“Meet Mr. Squat, the father of all exercises.” – Andrey Pilipets
A squat is an interesting exercise. Ask anyone ‘Do you know how to do a body-weight squat?’ and the answer is always ‘Yes’. Does it mean everyone know how to squat right? Well, let’s just say that squat is the first movement I teach all my new students.
My squat story is the one of Mayou, one of my students in Vietnam. Mayou is a cheerful British schoolteacher who loves good food, wine and shopping. Especially shopping. And a lot of small shops in Vietnam are located upstairs so you have to climb a staircase to get inside. Before we started our classes Mayou required other person’s help to visit such shops. I had to start our squats from putting a gym ball in a corner, sitting Mayou down on it, getting her to the right position and standing back up. Soon she was able to perform a regular squat. More importantly, in a couple of months she happily told me that the day before she went to one of her favourite shops and out of a sudden she could climb the stairs up and down all by herself. A small investment of time and money resulted in a huge change of her quality of life. Thank you Mayou for this wonderful experience.
“Your squat is the foundation of your healthy body.” – Andrey Pilipets
The squat is such a basic movement that you need it for almost everything. Metabolism, strength, posture, blood circulation, lower back, flexibility – the list of things that squat is great for can go on forever. Once you get the squat’s technique right, you open yourself up to a world of movements.
How to squat right
“The squat is the perfect analogy for life. It’s about standing back up after something heavy takes you down.” – Unknown
Let’s get your squat technique ready while standing, in four simple steps:
Step 1. Tie an imaginary belt (suck your tummy in).
Step 2. Put your shoulder blades together and look in front of you.
Step 3. Focus on your heels, imagine pressing them into the floor.
Step 4. Sit back as if you would on a toilet seat.
The result should be visible in the lowest position – a straight back and your knees in a green or at least yellow zone. When your knees stay right above your heels, you’re in the green zone and you’re doing great. If your knees move forward during your squat but don’t go out beyond your toes, you’re in the yellow zone. Focus on pressing your heels into the floor and sitting back.
Once you see your knees going forward beyond your toes, you’re in the red zone and need to adjust immediately – reduce the depth of your squat or switch to easier squat options. Now that you know the perfect form, move to where you’re going to squat.
Where to start
“Don’t have $100.00 shoes and a 10 cent Squat.” – Louie Simmons
I have put down 5 levels for you to start from ground zero. I highly recommend everyone to start from Level 1 to make sure you get your squat technique correct first.
Level 1. Chair squat. Sit down on a chair like you always do. Move your feet forward until your legs are perpendicular to the floor. That’s the green zone you can read above. Open your arms to put your shoulder blades together and look in front of you. Tie your imaginary belt to engage your core muscles. Lock your knees and stand up. Sit back on the chair. Do your chair squat to make sure you get your technique right. Get to the regular squat as soon as the chair squat feels easy.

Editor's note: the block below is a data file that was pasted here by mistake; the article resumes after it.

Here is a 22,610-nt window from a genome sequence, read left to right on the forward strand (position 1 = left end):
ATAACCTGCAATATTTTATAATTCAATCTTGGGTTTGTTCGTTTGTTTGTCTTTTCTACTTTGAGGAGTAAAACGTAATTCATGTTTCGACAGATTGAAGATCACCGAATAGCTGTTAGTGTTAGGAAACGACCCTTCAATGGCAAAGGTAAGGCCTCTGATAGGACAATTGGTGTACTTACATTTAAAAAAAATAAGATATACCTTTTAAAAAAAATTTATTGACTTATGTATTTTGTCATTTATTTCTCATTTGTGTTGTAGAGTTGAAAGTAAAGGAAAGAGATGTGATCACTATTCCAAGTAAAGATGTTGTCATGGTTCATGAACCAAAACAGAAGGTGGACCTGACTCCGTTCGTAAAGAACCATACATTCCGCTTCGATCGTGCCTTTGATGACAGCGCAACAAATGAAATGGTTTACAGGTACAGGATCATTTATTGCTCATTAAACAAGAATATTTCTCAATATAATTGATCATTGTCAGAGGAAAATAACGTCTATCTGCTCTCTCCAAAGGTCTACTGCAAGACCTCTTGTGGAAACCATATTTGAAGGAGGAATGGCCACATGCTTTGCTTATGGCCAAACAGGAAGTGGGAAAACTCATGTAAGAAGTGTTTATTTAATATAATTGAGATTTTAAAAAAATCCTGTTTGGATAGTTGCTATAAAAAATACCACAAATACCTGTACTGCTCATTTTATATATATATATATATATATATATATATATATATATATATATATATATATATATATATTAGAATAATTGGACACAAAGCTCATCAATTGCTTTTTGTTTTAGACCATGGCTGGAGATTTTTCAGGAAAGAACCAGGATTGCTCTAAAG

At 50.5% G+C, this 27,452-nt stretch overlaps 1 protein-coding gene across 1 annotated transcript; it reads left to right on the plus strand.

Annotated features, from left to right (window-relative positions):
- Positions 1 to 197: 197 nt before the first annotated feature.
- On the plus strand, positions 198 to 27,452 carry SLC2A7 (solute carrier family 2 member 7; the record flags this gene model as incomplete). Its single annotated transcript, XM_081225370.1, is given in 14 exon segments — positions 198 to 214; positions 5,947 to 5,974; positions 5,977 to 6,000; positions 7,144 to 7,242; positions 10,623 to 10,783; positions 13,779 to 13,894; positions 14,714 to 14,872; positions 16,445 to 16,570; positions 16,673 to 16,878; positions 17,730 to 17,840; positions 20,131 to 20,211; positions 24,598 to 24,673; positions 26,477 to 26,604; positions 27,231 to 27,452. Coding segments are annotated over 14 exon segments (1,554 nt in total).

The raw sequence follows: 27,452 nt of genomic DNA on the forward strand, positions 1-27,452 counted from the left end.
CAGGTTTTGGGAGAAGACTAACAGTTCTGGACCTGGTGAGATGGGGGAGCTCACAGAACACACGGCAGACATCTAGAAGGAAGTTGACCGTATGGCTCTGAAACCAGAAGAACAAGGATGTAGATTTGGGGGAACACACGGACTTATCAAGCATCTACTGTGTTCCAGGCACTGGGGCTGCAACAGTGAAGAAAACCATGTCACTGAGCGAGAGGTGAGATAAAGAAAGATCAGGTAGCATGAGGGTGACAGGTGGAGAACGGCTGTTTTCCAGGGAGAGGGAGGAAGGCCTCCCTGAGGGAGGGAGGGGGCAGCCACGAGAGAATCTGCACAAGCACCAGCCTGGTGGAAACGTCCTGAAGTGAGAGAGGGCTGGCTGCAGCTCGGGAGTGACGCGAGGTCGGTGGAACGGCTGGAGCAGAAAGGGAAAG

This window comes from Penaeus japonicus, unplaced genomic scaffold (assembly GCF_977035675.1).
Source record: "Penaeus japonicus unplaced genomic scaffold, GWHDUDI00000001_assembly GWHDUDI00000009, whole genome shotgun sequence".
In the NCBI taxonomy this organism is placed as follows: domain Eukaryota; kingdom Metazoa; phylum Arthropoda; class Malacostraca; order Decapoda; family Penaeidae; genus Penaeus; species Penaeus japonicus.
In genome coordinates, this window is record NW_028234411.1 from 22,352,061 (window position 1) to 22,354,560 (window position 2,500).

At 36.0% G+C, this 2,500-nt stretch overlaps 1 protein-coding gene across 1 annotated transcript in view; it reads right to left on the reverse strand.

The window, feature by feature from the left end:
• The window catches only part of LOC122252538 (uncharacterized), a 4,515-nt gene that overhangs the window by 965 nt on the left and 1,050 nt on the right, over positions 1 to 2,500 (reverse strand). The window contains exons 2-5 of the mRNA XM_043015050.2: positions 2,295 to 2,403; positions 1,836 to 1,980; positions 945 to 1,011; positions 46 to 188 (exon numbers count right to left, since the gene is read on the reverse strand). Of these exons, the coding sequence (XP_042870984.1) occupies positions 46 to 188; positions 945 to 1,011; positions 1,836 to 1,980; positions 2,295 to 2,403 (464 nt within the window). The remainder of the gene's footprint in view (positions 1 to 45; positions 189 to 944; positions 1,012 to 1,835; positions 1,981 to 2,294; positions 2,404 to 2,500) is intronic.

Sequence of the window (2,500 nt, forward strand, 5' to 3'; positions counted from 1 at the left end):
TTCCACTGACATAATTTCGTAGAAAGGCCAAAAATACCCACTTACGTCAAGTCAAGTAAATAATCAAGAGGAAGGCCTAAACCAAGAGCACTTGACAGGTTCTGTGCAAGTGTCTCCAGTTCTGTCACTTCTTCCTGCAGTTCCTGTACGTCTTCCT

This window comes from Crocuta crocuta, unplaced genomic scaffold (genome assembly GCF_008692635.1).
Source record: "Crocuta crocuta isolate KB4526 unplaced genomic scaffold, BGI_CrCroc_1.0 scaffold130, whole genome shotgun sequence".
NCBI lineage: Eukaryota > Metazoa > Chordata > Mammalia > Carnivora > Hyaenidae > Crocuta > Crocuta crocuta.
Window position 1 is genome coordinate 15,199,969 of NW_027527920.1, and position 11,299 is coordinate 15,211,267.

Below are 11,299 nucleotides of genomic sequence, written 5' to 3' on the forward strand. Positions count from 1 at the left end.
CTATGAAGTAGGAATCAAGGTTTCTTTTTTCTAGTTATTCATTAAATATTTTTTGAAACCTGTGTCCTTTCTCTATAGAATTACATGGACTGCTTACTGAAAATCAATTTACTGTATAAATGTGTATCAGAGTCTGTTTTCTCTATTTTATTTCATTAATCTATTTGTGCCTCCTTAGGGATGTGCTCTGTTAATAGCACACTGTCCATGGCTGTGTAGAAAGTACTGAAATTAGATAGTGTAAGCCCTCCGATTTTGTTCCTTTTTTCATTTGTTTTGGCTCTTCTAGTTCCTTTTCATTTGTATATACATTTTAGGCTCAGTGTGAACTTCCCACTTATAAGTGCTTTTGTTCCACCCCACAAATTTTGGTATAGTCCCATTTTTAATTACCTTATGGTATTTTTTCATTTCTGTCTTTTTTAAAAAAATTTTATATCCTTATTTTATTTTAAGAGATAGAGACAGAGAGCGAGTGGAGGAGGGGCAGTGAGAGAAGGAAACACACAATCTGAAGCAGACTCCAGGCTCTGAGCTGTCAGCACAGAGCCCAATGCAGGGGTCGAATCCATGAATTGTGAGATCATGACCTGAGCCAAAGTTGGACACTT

Level 2. Regular squat. Same as the chair squat but no chair this time. Keep behaving like the chair is still there though. I have trained 300 people in 9 years and no one ever fell back doing a squat before. Just press your heels into the floor and sit back. Go as deep as possible. As you get more confident, lower your squat depth until your quads are parallel to the floor. Once you’re good there, move onto the next level. If you have knee issues, please stay on this level as the next levels put more pressure on your knees.
Level 3. Split squat aka stationary lunge. Only try this level if your knees can take it. Put one leg in front of the other. Try to put your back knee down. Use your phone, side mirror or ask someone to watch your front knee from the side. If your front knee goes out of the green zone, step your front leg further forward until you get the right distance. Please remember to change legs after several reps. Get to the next level as soon as it’s easy for you.
Level 4. Squat Kneel Down Up to Feet. What was I trying to say by that? Do a regular squat and reach the lowest position. Now put one knee on the floor right where your heel was. Follow up by the other knee. Bring the first knee back up. Then the other one. Stand up from the squat position. Keep your knees in the green zone all the time. Remember to switch legs. Move to the next level once it’s easy.
Level 5. Bulgarian squat. This big brother of split squat challenges your balance way more. You have to put your back foot on an elevation such as a chair or a sofa. Adjust to the right distance and put the back knee down almost touching the floor.
Be safe and keep progressing. Good luck!
Questions? Feedback? I love to hear from you!